greater experimentation with instruments and noise. EEVIAC was probably
their most unusual album. A few tracks weren't songs as such, but rhythm
tracks of fuzzed drum samples layered with quotes, some warning not to
distrust the computer and that all personnel should report for decontamination.
There's a fantastic lo-fi song, "Psychology of a.i. (numbers follow answers),"
which is fast, punky and too short. And it closes with a six-minute dirge
that builds to a fantastic crescendo.
Picture Edward G. Robinson saying, "Where's your surf now, Moses?"
it's still them. They started as homage to the greats, and in the process
took a genred sound to a present sculpted by a vision of the future created
in a past of the 1950's, before the originating style of surf was even
created. Some of the songs are larger than the confines of my house or
car and grant me the same sense of wonder that people fifty years ago had,
of exploration, space, and infinite possiblilities.
pull some funny stunts on the albums, as well as live:
Technetium introduces itself on the first track, using the warm mechanized
voice of a speech synthesizer.
notes for EEVIAC are actually the last track, again with a speech
Text File" on A Spectrum of Infinite Scale is music made with only a dot-matrix
printer-- actually an Apple Imagewriter II. Clicks, buzzes, taps and growls
all the way to Joy Street. And it's hummable, too. This was also done live
in their last show, with CoCo dancing, pointing and cajoling the printer
in center stage.
their preshow movies was an independent film of Star Wars reenacted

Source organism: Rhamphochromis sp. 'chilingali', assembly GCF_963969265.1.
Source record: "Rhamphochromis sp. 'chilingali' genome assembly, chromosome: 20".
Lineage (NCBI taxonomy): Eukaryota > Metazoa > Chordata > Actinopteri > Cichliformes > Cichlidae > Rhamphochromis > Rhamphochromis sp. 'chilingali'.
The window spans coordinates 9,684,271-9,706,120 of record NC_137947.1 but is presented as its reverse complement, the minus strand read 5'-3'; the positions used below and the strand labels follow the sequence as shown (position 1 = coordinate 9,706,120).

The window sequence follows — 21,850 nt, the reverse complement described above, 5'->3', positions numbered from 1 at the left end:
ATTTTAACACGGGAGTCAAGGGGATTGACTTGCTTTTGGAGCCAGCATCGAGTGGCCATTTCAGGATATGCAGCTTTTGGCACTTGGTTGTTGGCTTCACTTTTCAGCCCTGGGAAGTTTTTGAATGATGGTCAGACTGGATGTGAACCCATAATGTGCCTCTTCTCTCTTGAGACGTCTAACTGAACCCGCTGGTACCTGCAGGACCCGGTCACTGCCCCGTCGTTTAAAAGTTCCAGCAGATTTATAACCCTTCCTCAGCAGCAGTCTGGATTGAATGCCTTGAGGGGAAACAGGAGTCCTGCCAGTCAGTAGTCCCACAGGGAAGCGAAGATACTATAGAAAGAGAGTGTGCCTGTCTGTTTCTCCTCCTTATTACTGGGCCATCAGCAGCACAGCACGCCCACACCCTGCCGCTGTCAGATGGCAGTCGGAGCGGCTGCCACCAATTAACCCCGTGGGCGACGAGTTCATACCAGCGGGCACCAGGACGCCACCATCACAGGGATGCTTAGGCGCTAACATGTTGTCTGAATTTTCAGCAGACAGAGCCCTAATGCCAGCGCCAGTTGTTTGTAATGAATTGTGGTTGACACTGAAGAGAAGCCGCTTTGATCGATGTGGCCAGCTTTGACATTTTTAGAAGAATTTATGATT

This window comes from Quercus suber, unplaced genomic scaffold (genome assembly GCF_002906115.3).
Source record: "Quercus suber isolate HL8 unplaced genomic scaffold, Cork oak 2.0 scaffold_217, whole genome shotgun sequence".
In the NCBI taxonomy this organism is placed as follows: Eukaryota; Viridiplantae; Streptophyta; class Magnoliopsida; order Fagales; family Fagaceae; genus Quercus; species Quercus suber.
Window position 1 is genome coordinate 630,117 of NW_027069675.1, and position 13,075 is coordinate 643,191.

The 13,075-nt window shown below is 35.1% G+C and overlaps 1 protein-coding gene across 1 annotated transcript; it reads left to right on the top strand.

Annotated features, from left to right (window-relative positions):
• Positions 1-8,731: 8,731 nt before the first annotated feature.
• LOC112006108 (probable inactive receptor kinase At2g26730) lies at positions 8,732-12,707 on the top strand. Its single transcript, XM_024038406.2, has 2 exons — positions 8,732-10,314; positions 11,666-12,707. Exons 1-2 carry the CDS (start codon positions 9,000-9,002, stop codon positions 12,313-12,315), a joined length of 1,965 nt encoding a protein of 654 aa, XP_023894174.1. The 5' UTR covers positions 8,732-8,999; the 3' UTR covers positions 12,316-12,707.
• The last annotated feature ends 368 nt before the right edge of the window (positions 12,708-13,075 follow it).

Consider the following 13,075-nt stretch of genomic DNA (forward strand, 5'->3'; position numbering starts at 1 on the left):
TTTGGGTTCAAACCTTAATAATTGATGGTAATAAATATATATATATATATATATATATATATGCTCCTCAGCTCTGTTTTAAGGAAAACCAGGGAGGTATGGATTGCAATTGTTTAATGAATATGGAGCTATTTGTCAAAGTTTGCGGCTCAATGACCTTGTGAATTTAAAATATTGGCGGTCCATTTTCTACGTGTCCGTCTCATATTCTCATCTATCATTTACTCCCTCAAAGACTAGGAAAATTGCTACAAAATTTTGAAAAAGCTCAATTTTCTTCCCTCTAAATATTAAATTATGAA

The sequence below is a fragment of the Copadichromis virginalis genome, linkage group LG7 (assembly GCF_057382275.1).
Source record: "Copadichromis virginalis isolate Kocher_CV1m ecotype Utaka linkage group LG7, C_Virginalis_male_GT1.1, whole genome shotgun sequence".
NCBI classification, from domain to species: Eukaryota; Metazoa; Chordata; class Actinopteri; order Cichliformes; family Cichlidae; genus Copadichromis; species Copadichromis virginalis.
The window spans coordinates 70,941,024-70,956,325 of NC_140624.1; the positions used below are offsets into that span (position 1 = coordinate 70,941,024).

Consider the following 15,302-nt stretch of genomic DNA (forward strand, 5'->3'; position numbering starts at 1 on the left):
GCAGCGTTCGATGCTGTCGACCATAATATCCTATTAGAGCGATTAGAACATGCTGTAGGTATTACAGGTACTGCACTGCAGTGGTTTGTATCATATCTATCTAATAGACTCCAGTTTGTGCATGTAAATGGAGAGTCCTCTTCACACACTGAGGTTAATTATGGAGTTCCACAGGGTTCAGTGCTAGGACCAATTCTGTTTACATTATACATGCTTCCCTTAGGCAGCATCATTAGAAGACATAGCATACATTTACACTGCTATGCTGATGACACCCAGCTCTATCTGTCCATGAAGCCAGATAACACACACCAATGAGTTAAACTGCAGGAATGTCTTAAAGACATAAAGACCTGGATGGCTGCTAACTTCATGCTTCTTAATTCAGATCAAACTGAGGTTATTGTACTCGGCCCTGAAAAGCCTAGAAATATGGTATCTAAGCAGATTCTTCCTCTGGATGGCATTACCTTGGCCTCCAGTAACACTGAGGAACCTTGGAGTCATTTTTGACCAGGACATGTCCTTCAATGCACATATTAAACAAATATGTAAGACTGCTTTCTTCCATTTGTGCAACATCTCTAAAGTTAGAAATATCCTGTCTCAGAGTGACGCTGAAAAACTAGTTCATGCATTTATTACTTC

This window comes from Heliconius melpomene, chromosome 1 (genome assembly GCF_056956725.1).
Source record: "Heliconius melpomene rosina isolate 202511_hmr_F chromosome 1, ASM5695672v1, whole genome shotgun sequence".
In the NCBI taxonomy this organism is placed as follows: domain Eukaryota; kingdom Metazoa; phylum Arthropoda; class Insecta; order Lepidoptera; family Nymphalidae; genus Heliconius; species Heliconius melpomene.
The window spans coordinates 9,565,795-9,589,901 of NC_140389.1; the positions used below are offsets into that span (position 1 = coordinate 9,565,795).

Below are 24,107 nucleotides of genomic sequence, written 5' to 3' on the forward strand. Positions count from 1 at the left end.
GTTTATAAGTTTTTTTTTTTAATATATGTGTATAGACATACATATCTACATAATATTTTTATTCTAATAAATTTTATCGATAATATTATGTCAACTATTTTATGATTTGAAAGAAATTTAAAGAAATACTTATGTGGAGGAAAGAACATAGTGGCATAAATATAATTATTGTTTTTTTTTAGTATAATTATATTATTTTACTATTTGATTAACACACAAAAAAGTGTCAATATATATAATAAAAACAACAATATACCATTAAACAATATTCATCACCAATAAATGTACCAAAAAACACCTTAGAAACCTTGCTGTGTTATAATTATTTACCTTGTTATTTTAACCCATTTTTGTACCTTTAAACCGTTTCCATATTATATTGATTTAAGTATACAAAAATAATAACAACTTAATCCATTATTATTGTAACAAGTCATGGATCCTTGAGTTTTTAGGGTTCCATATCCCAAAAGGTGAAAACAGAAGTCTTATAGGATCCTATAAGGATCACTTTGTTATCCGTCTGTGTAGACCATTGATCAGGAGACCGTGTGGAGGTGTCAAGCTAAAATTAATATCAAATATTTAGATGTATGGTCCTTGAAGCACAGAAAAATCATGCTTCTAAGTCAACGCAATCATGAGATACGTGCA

using only the action figures and toys.
tour they trained substitute musicians and sent them out as the Astroman
Clone Tour Alpha. There was supposed to be an Astroman Clone Tour
Gamma, made up of all females, but I don't believe it came to pass.
You can see
the lengthy explanation here. A Spectrum of Finite Scale is
probably their most interesting work, with songs done separately or in
pairs by people in and surrounding the band. It's abstract stuff, but not
inaccessible if you've heard the band up to this point. Oh, one catch:
it's only available at the live shows or through your local indie store.
Not that they don't pack houses with the show anyway...
grand finale is a Tesla coil that shoots electric bolts for a great distance.
Audiences tend to back up for the finale.
thanks for coming. I know some of you are only on your second or third
step to Whoredom, but keep studying and sucking every bit of worthwhile
media and experience from your culture, and you can be well on your way
towards Step 9: Rabid Selective Absorber. See you next meeting.
doing research for this article and finding a discography, I was shocked--
shocked! to find that I was missing a few LPs. Oh, and EPs as well, but
those and the singles are mostly out of print, so if you have them, love
or Astroman? Resources
or Astroman? Home
purchase music or to learn more about the band visit Allmusic
lyrics and sound clips.
video of "Sferic Waves" from Project Infinity (1995)
Lark is a media slut
with a preference for animation and subtitles. Lark lives in a perpetual
delusion but not one of grandeur. He believes it's much better to disturb
than to entertain, but if you're really good, you can pull off both at
once. He is also a musician, having played in bands in Baton Rouge and
New Orleans for years. He mostly uses keyboards, but considers anything
that makes an interesting noise worthwhile. Lark still has a dream band
to put together. Unfortunately, however, 1971 is gone, Peter Gabriel has
left Genesis, and R. Fripp won't return his calls.
A. Lark. Abuse is welcome as long as it's funny.
© 2002 A Lark. All Rights Reserved. Do not copy or post in whole or